Today we had our second mornings bird watching off-site which, other than a short excursion into some scrubby woodland, was spent mainly on the banks of the local tanks with most of the birding done from the back of the 4WD.
A couple of shots to show the typical habitats we moved through:
|Typical bund of a tank and the track running along the top|
The day started with trees and water on one side and reed/grass covered banks on the other. In the reeds we had scaly-breasted munia, plain and ashy prinia.
And in the trees bar-winged flycatcher-shrike, black-headed cuckoo shrike and another cuckoo that I haven't manage to identify.
|Female black-headed cuckooshrike|
Further along we came to a farmer rotavating his paddies:
|Intermediate Egret in breeding plumage and eye colour|
Why is it that if you try and sneak up on a heron/egret they fly off before you get within 30 yards but here they are only feet away from the farmer and totally ignoring us in the back of the 4WD. (More egret shots will appear on my Flickr site)
Another stop under some trees (the ones in the earlier picture in fact) had green bee-eaters on one side along with a plain prinia going to and from it's nest, tawny bellied babblers displaying and in the trees above us a pair of tree swifts.
|Tree swifts. Female top, male bottom.|
And whilst photographing the tree swifts a coppersmith barbet gave itself up to the camera.
Further along and overlooking some recently planted paddy fields I spotted some waders and asked the Kalu (the driver) to stop. Quite remarkably these were the only waders we'd seen (and were to see) but in the paddy were Kentish plover, pacific golden plover, lesser sandplover and pin tailed snipe. Only record shots but nice to see and have to work out what it was we were looking at.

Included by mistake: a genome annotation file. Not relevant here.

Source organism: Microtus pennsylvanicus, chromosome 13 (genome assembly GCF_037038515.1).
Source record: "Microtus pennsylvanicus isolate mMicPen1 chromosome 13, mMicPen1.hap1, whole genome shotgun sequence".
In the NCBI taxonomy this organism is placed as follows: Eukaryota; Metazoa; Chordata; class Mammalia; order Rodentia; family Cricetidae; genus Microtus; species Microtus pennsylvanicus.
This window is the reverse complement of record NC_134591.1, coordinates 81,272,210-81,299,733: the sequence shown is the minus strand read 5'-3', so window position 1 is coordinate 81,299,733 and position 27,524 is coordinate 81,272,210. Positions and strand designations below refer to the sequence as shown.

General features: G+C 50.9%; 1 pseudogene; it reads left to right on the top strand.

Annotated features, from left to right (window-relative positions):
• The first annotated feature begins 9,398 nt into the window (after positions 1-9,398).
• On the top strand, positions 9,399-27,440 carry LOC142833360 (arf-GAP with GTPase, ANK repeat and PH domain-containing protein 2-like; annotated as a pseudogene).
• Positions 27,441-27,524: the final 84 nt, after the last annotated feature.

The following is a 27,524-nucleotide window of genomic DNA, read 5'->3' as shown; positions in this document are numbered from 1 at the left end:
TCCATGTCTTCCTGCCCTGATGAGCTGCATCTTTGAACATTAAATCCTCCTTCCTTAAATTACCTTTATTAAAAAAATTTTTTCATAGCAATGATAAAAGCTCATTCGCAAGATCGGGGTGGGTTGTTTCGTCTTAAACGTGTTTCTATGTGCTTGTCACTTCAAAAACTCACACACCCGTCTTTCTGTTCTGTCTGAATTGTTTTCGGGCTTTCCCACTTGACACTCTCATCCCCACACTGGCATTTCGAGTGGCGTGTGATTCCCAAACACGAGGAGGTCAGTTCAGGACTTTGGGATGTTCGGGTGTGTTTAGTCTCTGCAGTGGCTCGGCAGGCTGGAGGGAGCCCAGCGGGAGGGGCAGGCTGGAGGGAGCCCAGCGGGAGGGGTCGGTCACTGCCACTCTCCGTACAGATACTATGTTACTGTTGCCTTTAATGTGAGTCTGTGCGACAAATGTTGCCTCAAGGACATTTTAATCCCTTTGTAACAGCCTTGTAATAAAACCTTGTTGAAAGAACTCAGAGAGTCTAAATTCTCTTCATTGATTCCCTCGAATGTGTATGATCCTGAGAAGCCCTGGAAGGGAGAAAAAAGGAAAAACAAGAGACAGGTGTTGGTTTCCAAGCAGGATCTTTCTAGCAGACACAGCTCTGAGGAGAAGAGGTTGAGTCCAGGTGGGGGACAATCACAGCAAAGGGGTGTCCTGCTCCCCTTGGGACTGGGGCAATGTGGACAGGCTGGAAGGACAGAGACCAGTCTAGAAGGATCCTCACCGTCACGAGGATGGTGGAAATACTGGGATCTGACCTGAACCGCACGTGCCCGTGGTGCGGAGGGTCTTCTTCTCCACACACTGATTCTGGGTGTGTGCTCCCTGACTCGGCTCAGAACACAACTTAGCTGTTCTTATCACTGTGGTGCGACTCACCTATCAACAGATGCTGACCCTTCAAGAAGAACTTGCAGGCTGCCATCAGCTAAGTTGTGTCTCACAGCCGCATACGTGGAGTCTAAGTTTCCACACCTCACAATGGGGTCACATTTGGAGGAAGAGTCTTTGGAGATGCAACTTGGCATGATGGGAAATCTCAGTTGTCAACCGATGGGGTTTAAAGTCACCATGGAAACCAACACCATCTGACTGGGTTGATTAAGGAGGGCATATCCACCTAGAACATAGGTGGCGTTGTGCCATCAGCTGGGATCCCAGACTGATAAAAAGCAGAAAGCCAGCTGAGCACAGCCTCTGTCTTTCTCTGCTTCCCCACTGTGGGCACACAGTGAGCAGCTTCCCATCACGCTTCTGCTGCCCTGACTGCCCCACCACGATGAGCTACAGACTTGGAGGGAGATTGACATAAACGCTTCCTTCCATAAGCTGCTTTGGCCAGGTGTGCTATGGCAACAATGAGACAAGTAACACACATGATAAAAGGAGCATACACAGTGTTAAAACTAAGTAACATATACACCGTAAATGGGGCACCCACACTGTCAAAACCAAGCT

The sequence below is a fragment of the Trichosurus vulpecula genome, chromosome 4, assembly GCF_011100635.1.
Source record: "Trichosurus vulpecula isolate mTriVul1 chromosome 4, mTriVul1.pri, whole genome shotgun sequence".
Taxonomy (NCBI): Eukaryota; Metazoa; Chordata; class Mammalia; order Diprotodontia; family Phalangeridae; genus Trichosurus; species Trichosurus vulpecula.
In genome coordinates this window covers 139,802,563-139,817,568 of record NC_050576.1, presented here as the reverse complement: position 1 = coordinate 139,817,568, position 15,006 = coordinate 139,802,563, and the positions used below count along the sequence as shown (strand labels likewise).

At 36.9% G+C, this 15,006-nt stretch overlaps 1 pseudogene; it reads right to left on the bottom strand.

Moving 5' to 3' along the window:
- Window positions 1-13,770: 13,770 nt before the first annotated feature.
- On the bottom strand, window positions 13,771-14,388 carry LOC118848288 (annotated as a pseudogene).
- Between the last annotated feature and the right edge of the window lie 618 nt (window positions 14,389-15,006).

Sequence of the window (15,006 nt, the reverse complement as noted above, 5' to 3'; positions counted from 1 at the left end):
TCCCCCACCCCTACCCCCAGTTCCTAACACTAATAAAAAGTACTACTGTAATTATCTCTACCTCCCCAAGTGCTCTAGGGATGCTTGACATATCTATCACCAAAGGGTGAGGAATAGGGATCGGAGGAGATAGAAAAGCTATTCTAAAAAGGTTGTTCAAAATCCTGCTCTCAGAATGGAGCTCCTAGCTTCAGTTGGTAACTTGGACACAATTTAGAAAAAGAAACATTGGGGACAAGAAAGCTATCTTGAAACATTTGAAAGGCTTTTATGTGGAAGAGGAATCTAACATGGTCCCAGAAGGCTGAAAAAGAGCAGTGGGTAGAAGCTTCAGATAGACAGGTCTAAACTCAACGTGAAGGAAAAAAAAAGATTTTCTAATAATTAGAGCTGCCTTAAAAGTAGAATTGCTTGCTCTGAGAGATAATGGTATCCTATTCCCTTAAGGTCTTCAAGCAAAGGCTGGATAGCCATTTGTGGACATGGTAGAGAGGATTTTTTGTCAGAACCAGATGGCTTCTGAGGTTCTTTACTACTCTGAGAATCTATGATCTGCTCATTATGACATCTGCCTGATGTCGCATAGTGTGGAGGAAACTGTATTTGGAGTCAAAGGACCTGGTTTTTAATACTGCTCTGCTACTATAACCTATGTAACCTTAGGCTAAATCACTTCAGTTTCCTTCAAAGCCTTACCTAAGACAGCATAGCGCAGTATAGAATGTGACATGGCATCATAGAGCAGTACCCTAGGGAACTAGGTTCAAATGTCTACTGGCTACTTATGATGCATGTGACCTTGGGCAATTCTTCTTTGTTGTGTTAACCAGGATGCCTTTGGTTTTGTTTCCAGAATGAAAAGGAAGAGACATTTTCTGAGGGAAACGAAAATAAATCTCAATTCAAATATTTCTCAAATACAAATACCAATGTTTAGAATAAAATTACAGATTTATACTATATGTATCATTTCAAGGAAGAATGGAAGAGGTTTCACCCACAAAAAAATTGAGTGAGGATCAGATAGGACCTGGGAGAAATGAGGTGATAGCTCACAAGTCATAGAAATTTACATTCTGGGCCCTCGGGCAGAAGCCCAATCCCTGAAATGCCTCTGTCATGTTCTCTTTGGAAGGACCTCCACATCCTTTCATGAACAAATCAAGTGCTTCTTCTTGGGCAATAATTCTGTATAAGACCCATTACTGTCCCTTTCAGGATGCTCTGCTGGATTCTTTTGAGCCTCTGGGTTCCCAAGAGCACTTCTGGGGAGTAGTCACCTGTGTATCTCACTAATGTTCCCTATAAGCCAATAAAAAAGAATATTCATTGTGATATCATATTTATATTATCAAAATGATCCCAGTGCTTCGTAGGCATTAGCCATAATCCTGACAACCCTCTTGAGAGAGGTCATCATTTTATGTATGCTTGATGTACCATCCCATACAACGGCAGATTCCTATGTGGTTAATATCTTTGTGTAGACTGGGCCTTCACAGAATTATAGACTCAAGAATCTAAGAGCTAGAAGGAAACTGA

|Lesser sand plover and pin tailed snipe. The underwing of the snipe confirms it's ID.|
On he way back to the hotel we drove into what looked like someones garden (Rukmal had heard some hornbills) and found more green bee-eaters, another Jerdon's bushlark but the hornbills had moved on.
During the afternoon I had my normal turn around the gardens at last getting some photos of blue tailed bee-eater, and whilst I was photographing that along came a magpie robin and the grey bellied cuckoo landed close by - it must have been getting used to me!
Wandering off and looking for the minivets I spotted something small high up behaing quite like a tree creeper - it was a tiny woodpecker; a brown capped woodpecker I was later to find out but at the time I knew I hadn't seen one so spent the next half hour following it's progress through the trees.
Then it was back to the farm/garden where I picked up another new species in the form of a white-naped woodpecker.
The ability of the garden to turn up new species after a week of looking was pretty impressive.